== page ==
After years in the historic Candlestick Park (which housed the Giants, 49ers, and even the Beatles’ final concert), a new stadium was needed for the San Francisco 49ers. Forty-five miles from San Francisco proper, Santa Clara was the town selected to house the new Levi’s Stadium. Located in the heart of Silicon Valley, architects wanted this stadium to reflect its surroundings and become the most ecological and technological stadium ever built.
(Above: Rendering of Levi’s Stadium, Below: Finished Image of Levi’s Stadium)
To achieve the goal of becoming the most technologic stadium ever built, the 49ers hired 30 engineers and developers from companies like Google, Yahoo!, and Facebook to create the structure needed to reach this achievement. The most important task for these tech gurus was to make the entire stadium Wi-Fi accessible. Since many public locations have Wi-Fi available, you’d think that this would be a simple task. However, with large amounts of concrete and steel in the construction, these signals have difficulty in penetrating these materials. 49ers President Paraag Marathe stated, “We’ve created a pretty novel spider web of access points. Everybody that comes here is going to very pleasantly surprised with the quality of the Wi-Fi.”
Levi’s Stadium App and The Faithful 49 Program
This Wi-Fi network isn’t just set-up for fans to check their emails or post updates on Facebook, but to access the 49ers app, which was designed to improve the experience quality for fans attending games. Within the app, fans are able to see instant replays, access mobile ticketing, in-venue mapping, and in-seat ordering and delivery (for only $5 more).
The Levi’s Stadium app also allows fans to access their Faithful 49 accounts. The Faithful 49 program, which is sponsored by Esurance, was announced three months before the start of last season. This rewards program allows for fans to collect points through reading articles, watching videos, or interacting with the team’s social media pages. These points are then able to be redeemed for free food and drinks, various prizes, or tickets for future games. While this app isn’t directly social media, the 49ers are able to grow their social media platforms and engage with their fans – creating stronger and better relationships. Through their in-seat delivery program and free giveaways, fans feel important and are more willing to stay loyal fans. Therefore, this social app that the 49ers developed eventually increases customer loyalty and eventually revenue streams – both important business objectives.
Toyota and Levi’s Stadium: Toyota Fan Zone
My personal connection to the 49ers and social media occurred in my internship this past summer, where I worked for the advertising agency the represented the Northern California Toyota Dealers. Before I arrived, Toyota and my agency worked a sponsorship deal with the 49ers and their new stadium. Within this package was name rights for one of the entrance gates – Toyota Plaza – and other various advertising installments around the stadium.
Within my first few weeks, I was in a meeting where we were discussing ideas for these installments. With wanting to follow Levi’s Stadium’s technological construction, our agency wanted a tech idea that engaged fans with the Toyota Fan Zone, a Facebook/Twitter account developed by the agency for Toyota, which covered all SF sports. We developed a two-sided video wall (see below) which had a Facebook/Twitter feed, an Instagram feed, and a continuous video reel from a shoot with head coach, Jim Harbaugh. Placed at the entry way to the stadium, fans were able to see their social media posts on the video wall. As an agency, we were able to accomplish our objective to allow fans to connect with the Toyota Fan Zone via Social Media while maintaining the integrity of the stadium.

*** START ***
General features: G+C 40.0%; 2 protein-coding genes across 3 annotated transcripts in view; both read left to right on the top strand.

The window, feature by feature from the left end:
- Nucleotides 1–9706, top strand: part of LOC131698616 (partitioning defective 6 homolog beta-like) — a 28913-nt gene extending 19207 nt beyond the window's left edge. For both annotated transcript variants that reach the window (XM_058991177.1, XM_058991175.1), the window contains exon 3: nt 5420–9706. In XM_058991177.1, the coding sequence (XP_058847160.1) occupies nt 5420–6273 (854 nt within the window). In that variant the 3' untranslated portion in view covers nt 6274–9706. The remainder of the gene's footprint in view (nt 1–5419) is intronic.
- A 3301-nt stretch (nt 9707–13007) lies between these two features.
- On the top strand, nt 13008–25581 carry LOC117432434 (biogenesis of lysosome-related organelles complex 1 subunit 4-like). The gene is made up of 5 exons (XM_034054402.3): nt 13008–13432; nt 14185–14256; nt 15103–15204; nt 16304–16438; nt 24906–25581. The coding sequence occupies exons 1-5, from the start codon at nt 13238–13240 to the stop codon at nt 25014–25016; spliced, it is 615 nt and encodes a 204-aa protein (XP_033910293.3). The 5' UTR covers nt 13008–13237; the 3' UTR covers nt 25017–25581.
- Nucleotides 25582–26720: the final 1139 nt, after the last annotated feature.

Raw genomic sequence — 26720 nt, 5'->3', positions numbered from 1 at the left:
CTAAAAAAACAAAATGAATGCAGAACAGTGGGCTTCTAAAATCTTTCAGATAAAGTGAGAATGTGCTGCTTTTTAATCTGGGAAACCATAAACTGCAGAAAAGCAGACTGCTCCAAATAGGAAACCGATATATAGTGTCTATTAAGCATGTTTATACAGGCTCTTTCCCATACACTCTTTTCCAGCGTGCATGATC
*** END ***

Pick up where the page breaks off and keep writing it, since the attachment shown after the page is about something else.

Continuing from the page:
Toyota and Levi’s Stadium: Toyota Red Zone
Another piece of the sponsorship deal with Toyota and the 49ers was brand visibility when the team made it into the red zone, i.e. 20 yards to the end zone. During my internship, I heard that whenever they made it into this zone, all the LED displays in the stadium would turn red and display the Toyota Red Zone messaging. However, a few weeks after my internship, I saw an article on Ad Age with the headline “All of San Francisco Hates NFL Red Zone Advertising”. Looks like there was more to the deal than I thought.
On local San Francisco TV coverage, when the 49ers reached the Red Zone, a large graphic (see below) remained on the field until they scored or lost possession. Yes, it gave Toyota the advertising attention they desired, but probably not in the best way. Fans soon lashed out on social media platforms, very unhappy with these graphics. Quickly after, “a Toyota spokesperson told ABC News, ‘During the remainder of the 49ers’ preseason games, fans and viewers should no longer see the Toyota Red Zone once the ball is snapped.'” Through the fans social media input, Toyota was able to give them what they wanted and reevaluated their advertising approach.
These examples from the 49ers, Levi’s Stadium, and Toyota all prove that social media needs to be used properly and affectively. With the Levi’s Stadium app, Faithful 49 program, and the Toyota video wall, these corporations effectively used social media to engage with fans in a positive way. These uses allowed for fans to engage in a way they desired. However, when things go wrong, like the Toyota Red Zone ad strategy, social media can erupt with negative reactions.
These cases prove that the ways businesses try to accomplish their objectives can be done in a right or wrong way. Operations need to run smoothly for their app (e.g. in-seat delivery) to be successful and social tactics (i.e. with Toyota and the Faithful 49) need to be done with the perfect level of sophistication to engage with fans positively. Otherwise, who knows? Maybe your good idea may come to be haunt you in the end.